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Assessing the compensation for volatility risk implicit in interest rate derivatives

  • Fornari, Fabio

Volatilities implied from interest rate swaptions are used to assess the size and the sign of the compensation for volatility risk, for dollar, euro and pound rates at a daily frequency, between October 1998 and August 2006. The measurement of the volatility risk premium rests on a simple model according to which variance forecasts are generated under the objective probability measure. Results show that especially between September 2001 and mid-2003 dollar implieds were embodying a large - negative - compensation for volatility risk, a component which was smaller in absolute terms - but not relative to the level of the respective implied volatilities - for the other two currencies. While the negative compensation for volatility risk is in line with previous studies focusing on other asset classes, we also document that it exhibits a term structure, more evident for dollar and euro rates than for pound rates. The volatility risk premium is strongly changing through time but much less than implied volatilities. Estimates of risk aversion based on the physical skewness and kurtosis of interest rate changes suggest that (minus) the volatility risk premium can almost directly be read as risk aversion, as its proportionality with such risk aversion measure is about 0.8. Also, compensation for volatility risk is positively related to expected volatility, although the relation is not completely linear. Daily compensation for volatility risk is influenced, as expected, by the level of the short term rate and its volatility as well as by a small but robust number of macroeconomic surprises. The latter induce more sizeable changes on compensation for volatility risk of dollar rates than of euro or pound rates. JEL Classification: G120, G130, G140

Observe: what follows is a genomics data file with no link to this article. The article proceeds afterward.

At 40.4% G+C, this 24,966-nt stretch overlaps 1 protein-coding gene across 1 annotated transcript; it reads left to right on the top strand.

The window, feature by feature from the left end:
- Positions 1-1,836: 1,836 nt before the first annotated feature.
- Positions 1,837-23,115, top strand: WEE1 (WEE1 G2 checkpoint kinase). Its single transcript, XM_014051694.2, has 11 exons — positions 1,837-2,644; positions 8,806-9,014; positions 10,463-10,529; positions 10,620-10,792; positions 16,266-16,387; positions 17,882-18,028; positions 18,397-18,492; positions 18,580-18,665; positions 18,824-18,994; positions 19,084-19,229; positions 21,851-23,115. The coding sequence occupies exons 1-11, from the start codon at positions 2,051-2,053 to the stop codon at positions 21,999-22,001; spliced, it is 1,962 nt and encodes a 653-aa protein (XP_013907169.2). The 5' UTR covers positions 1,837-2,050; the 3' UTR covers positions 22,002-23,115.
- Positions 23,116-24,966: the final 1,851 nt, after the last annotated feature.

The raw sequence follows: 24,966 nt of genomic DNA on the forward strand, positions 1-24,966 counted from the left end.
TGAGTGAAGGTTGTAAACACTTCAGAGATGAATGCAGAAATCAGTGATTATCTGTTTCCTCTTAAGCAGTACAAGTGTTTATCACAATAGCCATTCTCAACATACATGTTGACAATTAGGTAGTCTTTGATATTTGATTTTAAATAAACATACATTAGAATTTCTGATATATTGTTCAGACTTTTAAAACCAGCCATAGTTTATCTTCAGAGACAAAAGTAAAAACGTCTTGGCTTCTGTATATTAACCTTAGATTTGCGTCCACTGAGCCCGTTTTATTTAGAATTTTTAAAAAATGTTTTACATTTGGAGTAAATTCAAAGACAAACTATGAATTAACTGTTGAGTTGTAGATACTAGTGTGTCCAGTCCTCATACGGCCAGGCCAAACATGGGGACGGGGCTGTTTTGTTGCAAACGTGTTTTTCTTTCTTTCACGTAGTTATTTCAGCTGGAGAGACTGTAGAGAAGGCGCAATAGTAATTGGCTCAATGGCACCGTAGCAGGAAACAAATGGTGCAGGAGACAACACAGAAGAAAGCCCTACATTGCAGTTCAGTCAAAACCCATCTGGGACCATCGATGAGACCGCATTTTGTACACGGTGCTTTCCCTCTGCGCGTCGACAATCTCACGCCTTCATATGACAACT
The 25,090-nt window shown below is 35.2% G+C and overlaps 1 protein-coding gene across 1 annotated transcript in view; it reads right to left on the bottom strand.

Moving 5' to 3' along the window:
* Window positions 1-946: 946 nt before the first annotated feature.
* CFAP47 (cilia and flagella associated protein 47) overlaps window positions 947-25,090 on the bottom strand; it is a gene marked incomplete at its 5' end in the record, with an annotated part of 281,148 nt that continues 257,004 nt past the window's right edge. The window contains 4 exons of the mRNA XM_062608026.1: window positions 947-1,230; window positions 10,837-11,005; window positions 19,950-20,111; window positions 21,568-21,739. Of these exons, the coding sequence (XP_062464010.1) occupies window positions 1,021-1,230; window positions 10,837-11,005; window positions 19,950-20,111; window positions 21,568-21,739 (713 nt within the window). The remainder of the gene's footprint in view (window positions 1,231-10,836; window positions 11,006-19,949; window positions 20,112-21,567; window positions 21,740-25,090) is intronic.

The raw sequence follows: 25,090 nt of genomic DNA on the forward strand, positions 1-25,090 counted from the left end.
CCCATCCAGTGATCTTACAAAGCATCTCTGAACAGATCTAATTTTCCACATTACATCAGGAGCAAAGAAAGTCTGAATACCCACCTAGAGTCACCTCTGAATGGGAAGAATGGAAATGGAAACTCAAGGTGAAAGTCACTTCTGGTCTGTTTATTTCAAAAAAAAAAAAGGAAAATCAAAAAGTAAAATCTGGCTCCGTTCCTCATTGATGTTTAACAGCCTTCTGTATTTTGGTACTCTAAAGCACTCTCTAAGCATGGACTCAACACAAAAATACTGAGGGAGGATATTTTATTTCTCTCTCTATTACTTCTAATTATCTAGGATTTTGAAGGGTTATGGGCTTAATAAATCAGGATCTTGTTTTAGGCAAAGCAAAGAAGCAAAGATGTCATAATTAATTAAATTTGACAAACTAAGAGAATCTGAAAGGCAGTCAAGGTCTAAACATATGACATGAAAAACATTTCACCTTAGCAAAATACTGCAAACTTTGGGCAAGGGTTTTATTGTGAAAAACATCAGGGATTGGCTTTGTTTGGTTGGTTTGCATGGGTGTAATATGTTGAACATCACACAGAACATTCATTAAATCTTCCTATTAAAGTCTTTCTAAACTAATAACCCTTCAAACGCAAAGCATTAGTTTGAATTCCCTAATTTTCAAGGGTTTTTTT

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Paper provided by European Central Bank in its series Working Paper Series with number 0859.

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Date of creation: Jan 2008
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Handle: RePEc:ecb:ecbwps:20080859
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